Broken presses, chipped doctor blades, incorrect ink, timelines and deadlines, and memorizing presentations.
For more than a decade, the Phoenix Challenge collegiate competitors have seen their fair share of roadblocks, mistakes and stress, but this year’s challenge had the added backdrop of a global pandemic.
While speaking to the student leaders, advisors and judges of this year’s Phoenix Challenge College Competition, a picture of ingenuity, teamwork and remarkable problem solving began to take shape. The challenge may have stayed the same—rebranding a small business through the use of flexographic technology—but the world was rapidly changing.
In January, a bevy of teams were raring to prove their skills and creativity, but due to circumstances out of their control, many had to drop out of the competition. By March, three schools—California Polytechnic State University (Cal Poly), Central Piedmont Community College (CPCC) and University of Wisconsin-Stout (Stout)—remained. Not only did the teams succeed in their completion of the challenge, they exceeded expectations. Bettylyn Krafft, head of the Phoenix Challenge Foundation, said this year’s challenge “was far better than anything we’ve ever done.”
In early March, Dr. Malcom Keif, faculty advisor for Cal Poly’s team, wondered if “…the competition was still going to happen at all.” Universities and colleges throughout the country were shutting down, sending students home for long spring breaks that extended well past their original end date. Academic buildings were shuttered. Dorm rooms were left with posters still tacked to their walls. The Phoenix Challenge, an event predicated on hands-on work, was facing the biggest challenge in its 12-year run: a world where being hands-on was dangerous.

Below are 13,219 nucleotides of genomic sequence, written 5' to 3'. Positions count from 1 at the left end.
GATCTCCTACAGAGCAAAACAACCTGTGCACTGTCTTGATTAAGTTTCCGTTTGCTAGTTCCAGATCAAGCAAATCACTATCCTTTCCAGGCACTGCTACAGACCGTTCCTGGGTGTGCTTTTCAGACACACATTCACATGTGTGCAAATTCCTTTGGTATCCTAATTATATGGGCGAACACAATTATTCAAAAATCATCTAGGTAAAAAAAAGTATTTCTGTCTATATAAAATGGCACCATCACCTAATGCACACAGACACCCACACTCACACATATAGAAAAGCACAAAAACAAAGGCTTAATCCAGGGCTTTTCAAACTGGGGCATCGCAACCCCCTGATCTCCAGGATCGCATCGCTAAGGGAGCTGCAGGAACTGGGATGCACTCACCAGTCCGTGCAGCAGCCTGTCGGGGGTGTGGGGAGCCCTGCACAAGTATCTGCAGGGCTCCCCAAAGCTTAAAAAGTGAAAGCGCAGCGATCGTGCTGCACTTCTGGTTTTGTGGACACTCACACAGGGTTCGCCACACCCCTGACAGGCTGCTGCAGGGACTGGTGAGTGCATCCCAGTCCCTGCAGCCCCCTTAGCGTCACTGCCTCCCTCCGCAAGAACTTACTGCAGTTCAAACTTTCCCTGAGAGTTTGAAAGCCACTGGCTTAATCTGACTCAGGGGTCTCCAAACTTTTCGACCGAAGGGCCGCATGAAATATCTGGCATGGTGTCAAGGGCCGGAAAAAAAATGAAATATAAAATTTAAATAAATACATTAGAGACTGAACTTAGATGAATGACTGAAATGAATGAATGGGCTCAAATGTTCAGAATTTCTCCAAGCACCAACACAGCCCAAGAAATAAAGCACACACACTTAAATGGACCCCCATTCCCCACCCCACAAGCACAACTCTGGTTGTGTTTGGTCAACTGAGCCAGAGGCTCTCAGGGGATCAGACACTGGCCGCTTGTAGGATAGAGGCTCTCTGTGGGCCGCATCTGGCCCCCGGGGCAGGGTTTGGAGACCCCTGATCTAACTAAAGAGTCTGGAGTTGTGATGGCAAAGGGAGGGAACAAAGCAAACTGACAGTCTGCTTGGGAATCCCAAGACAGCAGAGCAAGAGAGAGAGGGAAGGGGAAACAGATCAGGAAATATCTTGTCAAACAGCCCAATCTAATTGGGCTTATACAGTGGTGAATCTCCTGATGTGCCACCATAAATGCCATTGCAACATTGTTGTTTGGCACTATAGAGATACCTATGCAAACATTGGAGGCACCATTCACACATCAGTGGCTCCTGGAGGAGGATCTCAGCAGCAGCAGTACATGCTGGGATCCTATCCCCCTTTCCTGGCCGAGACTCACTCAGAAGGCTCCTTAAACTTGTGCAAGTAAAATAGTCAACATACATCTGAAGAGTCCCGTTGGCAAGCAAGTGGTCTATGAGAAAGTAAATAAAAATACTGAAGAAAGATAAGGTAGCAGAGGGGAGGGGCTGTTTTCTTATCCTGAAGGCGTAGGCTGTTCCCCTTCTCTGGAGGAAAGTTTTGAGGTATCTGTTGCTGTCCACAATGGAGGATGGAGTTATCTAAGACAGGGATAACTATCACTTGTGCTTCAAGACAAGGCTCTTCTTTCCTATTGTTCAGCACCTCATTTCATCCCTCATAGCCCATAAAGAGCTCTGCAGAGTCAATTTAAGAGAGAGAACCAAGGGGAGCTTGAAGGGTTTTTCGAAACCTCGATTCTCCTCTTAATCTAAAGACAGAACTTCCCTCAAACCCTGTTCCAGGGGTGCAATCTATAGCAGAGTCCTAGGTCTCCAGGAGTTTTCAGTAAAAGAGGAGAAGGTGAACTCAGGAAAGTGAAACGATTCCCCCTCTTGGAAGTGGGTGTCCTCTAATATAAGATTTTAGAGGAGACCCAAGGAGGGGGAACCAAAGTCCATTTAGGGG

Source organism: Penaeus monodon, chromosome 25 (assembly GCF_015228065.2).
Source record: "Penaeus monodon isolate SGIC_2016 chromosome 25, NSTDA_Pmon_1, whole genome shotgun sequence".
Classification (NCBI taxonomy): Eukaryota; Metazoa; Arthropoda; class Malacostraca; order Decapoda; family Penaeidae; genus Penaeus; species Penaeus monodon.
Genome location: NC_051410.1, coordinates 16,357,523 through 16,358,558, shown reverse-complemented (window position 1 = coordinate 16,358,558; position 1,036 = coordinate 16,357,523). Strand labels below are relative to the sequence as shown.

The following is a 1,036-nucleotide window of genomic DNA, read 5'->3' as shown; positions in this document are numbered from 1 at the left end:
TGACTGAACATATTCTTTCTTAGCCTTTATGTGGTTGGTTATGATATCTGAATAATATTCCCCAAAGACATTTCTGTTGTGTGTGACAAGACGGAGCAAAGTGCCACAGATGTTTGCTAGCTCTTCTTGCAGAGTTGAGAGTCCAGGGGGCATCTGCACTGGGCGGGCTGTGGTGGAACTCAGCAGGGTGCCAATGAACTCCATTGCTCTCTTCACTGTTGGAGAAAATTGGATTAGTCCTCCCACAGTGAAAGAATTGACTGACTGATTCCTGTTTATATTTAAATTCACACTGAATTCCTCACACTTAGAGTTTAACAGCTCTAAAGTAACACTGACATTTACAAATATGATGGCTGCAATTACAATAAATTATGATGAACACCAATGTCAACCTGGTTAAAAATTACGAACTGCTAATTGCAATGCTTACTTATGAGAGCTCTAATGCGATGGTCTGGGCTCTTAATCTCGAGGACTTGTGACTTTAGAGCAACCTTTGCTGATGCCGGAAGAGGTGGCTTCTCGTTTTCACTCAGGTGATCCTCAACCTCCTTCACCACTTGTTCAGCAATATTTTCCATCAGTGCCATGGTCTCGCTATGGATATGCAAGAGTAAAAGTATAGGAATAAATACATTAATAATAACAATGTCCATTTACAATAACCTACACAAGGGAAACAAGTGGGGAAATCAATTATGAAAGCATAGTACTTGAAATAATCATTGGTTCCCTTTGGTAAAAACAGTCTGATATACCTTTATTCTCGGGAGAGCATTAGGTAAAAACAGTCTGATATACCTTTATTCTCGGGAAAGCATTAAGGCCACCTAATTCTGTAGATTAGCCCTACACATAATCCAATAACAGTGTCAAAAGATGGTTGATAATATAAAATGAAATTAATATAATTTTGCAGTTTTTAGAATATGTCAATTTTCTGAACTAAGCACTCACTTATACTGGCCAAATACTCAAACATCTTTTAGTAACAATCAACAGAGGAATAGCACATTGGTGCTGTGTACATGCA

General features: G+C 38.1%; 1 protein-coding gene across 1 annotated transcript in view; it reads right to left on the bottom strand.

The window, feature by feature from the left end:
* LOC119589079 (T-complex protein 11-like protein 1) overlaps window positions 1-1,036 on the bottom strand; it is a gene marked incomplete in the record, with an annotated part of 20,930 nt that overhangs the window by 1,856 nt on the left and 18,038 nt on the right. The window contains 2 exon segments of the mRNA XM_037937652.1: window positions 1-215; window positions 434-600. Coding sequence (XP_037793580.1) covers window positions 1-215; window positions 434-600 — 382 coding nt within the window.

As teams began to drop out, others were having to find new ways to work around not only school closures, but also their small business clients facing new and brutal economic pressure. Caitlin Royston, the leader of the Cal Poly team, remarked of the new challenges of working with their client, Tails Pet Boutique, stating, “Many of their employees had to head home for the shelter-in-place order, but Tails itself was still operating, which means a heavier workload for the two owners.”
CPCC felt similar difficulties working with its client, Whims Beneath my Wings, a bath bomb business which faced a new struggle with maintaining clients: “Most of their loyal customers aren’t purchasing as much as they used to, due to job cuts and lack of income,” the team explained. Finally, Stout faced communication struggles with its client, Blaeser Farms: “Communication with our client and the team certainly went down once we left campus.” While the industry worked to meet new demands for packaging and printed materials, the competition’s students were learning the difficulties of communication, changing demands and financial struggles.
Despite finishing their busy semesters online with teammates scattered across the country, the students still found a way to create beautiful and useful products for their clients. A through line across each of these schools was their dedication to teamwork and time management with the added benefit of industry assistance. CPCC team leader Sabrina Baez said, “The greatest thing I’ve learned through this project is time management. My Momma has always told me to ‘Work first and play second,’ which were some of the words of wisdom that helped me and the team finish strong.”